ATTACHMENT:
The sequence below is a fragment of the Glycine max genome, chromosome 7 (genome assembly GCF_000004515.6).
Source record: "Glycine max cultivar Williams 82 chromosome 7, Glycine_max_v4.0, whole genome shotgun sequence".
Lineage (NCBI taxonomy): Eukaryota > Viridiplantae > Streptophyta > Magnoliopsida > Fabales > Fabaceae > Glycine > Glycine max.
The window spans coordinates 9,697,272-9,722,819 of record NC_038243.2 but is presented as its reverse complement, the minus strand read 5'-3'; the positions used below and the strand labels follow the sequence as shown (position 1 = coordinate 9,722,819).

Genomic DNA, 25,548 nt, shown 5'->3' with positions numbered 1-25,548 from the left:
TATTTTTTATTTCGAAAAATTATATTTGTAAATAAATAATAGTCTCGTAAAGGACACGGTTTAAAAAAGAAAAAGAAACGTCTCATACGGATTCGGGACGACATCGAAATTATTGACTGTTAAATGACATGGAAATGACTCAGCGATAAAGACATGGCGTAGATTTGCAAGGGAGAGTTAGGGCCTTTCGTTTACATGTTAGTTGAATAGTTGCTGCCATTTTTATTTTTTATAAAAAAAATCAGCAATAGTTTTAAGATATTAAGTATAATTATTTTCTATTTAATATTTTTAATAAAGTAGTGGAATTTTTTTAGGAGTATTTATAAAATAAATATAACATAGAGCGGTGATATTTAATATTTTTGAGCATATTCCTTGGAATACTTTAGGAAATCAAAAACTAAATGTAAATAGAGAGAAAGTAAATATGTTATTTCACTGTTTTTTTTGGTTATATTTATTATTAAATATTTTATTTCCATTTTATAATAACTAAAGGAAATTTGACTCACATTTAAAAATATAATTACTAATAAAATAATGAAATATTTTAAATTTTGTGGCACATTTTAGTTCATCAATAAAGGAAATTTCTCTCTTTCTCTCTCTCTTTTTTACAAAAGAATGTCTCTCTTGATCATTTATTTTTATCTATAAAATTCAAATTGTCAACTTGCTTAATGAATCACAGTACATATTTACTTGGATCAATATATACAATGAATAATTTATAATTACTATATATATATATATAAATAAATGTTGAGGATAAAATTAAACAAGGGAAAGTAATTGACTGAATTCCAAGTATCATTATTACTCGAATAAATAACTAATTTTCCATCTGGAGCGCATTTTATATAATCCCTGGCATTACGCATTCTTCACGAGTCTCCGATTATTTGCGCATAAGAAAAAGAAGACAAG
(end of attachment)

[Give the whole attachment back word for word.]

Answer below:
The sequence below is a fragment of the Glycine max genome, chromosome 7 (genome assembly GCF_000004515.6).
Source record: "Glycine max cultivar Williams 82 chromosome 7, Glycine_max_v4.0, whole genome shotgun sequence".
Lineage (NCBI taxonomy): Eukaryota > Viridiplantae > Streptophyta > Magnoliopsida > Fabales > Fabaceae > Glycine > Glycine max.
The window spans coordinates 9,697,272-9,722,819 of record NC_038243.2 but is presented as its reverse complement, the minus strand read 5'-3'; the positions used below and the strand labels follow the sequence as shown (position 1 = coordinate 9,722,819).

Genomic DNA, 25,548 nt, shown 5'->3' with positions numbered 1-25,548 from the left:
TATTTTTTATTTCGAAAAATTATATTTGTAAATAAATAATAGTCTCGTAAAGGACACGGTTTAAAAAAGAAAAAGAAACGTCTCATACGGATTCGGGACGACATCGAAATTATTGACTGTTAAATGACATGGAAATGACTCAGCGATAAAGACATGGCGTAGATTTGCAAGGGAGAGTTAGGGCCTTTCGTTTACATGTTAGTTGAATAGTTGCTGCCATTTTTATTTTTTATAAAAAAAATCAGCAATAGTTTTAAGATATTAAGTATAATTATTTTCTATTTAATATTTTTAATAAAGTAGTGGAATTTTTTTAGGAGTATTTATAAAATAAATATAACATAGAGCGGTGATATTTAATATTTTTGAGCATATTCCTTGGAATACTTTAGGAAATCAAAAACTAAATGTAAATAGAGAGAAAGTAAATATGTTATTTCACTGTTTTTTTTGGTTATATTTATTATTAAATATTTTATTTCCATTTTATAATAACTAAAGGAAATTTGACTCACATTTAAAAATATAATTACTAATAAAATAATGAAATATTTTAAATTTTGTGGCACATTTTAGTTCATCAATAAAGGAAATTTCTCTCTTTCTCTCTCTCTTTTTTACAAAAGAATGTCTCTCTTGATCATTTATTTTTATCTATAAAATTCAAATTGTCAACTTGCTTAATGAATCACAGTACATATTTACTTGGATCAATATATACAATGAATAATTTATAATTACTATATATATATATATAAATAAATGTTGAGGATAAAATTAAACAAGGGAAAGTAATTGACTGAATTCCAAGTATCATTATTACTCGAATAAATAACTAATTTTCCATCTGGAGCGCATTTTATATAATCCCTGGCATTACGCATTCTTCACGAGTCTCCGATTATTTGCGCATAAGAAAAAGAAGACAAG